Experimental psychologists are interested in controlling situational variables to permit rigorous tests of hypotheses and confident statements about causation. The experimental psychologist is concerned with how different treatments result in the greatest average effects for individuals or groups of individuals. Emphasis is placed on controlling for situational variations across treatment conditions in order to make valid comparisons of treatment effects. What the experimental psychologist views as error and tries to prevent from confusing the experimental effects, is the aim of study for the correlational psychologist.
According to Cronbach, the two streams differ in their philosophical underpinnings, methods of inquiry, topical interests and the loci of application. However, he also conceptualized the two strains broadly to include the research designs, measures and statistical analyses a researcher uses. Cronbach proposes a merger of the two disciplines when he suggests aptitude treatment interaction. He argues that psychologists should consider how aptitudes might interact with certain aspects of treatment to attenuate effects.
The idea was that treatments should be designed to fit individuals or groups of individuals with certain aptitudes or aptitude patterns. The two disciplines, if kept independent, can only give wrong answers or no answers at all regarding certain important problems. Both streams of psychology are important in developing outcomes or solutions in certain situations but Cronbach suggests a coming together of the two strains in order to produce a more definite single branch of psychology in the way that the physical sciences i. e. chemistry and physics have become.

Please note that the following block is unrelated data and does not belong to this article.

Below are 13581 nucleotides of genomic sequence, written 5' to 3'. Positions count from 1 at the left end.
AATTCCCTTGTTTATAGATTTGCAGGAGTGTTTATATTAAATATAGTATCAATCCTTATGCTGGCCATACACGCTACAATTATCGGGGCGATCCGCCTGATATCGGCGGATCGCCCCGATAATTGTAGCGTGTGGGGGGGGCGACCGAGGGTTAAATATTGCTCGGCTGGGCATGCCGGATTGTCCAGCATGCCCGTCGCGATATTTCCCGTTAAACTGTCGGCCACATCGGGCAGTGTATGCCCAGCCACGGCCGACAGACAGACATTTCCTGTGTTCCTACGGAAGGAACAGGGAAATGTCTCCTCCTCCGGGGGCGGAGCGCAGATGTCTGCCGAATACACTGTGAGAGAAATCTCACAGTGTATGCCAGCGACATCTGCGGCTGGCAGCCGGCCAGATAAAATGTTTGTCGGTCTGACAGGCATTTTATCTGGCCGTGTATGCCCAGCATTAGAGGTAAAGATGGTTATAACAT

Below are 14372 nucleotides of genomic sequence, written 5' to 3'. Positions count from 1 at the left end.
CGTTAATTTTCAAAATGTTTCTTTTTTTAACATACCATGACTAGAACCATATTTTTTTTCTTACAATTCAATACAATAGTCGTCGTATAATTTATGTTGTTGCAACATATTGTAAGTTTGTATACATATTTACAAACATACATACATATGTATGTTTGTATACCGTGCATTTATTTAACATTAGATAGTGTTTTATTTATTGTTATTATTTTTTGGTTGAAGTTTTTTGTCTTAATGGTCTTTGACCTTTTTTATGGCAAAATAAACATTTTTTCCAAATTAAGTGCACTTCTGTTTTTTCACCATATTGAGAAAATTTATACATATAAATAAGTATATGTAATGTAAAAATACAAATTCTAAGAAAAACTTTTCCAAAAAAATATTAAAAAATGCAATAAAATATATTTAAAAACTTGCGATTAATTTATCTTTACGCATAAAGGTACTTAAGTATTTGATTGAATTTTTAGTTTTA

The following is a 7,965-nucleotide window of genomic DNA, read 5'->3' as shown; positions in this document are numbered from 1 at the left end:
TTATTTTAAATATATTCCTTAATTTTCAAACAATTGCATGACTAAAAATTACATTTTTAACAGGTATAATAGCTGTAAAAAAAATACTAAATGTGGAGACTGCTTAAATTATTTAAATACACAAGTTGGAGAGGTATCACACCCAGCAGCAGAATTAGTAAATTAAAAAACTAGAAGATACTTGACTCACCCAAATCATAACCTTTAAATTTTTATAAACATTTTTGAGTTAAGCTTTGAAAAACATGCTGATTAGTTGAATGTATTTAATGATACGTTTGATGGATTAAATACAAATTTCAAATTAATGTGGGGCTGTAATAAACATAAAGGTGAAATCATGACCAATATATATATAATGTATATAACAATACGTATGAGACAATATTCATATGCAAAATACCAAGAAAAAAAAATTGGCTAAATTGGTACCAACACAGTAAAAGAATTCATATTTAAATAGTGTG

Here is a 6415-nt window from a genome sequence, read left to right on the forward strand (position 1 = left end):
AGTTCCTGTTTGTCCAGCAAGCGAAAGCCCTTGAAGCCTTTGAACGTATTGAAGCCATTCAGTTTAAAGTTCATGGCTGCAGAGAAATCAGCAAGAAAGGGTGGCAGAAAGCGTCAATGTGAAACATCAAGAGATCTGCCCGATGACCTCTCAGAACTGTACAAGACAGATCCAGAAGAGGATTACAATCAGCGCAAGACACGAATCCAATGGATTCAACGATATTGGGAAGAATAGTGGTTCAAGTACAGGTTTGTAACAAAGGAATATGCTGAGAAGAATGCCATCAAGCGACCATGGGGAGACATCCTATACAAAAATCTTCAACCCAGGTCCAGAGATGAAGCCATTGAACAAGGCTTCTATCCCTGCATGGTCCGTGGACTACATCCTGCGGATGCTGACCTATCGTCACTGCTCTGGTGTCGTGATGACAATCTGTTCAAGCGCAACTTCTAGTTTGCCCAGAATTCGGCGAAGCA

It is vital to understand that each procedure has got its share of importance, given that psychology depends more on empirical methods for its varied and unrelated studies. Therefore, it is important to understand that each and every given research demands a specific procedural method, hence, the two cannot cover each and every sphere of psychology but they provide a concise destiny in determining specific attitudes or behavioural changes. Cronbach believes that the conflicting principles of the correlationist and the experimentalists can be combined into a new and integrated applied psychology.
The two disciplines are in active conflict and unless they can agree on their efforts, they can hold each other to a standstill. The field of psychology would be improved if experimentalists and correlationalists could share methods, theories, and findings. The job of applied psychology is to improve decisions about people. The greatest social benefit will come from applied psychology if we can find for each individual the treatment to which he can most easily adapt. This calls for the joint application of experimental and correlational psychology. .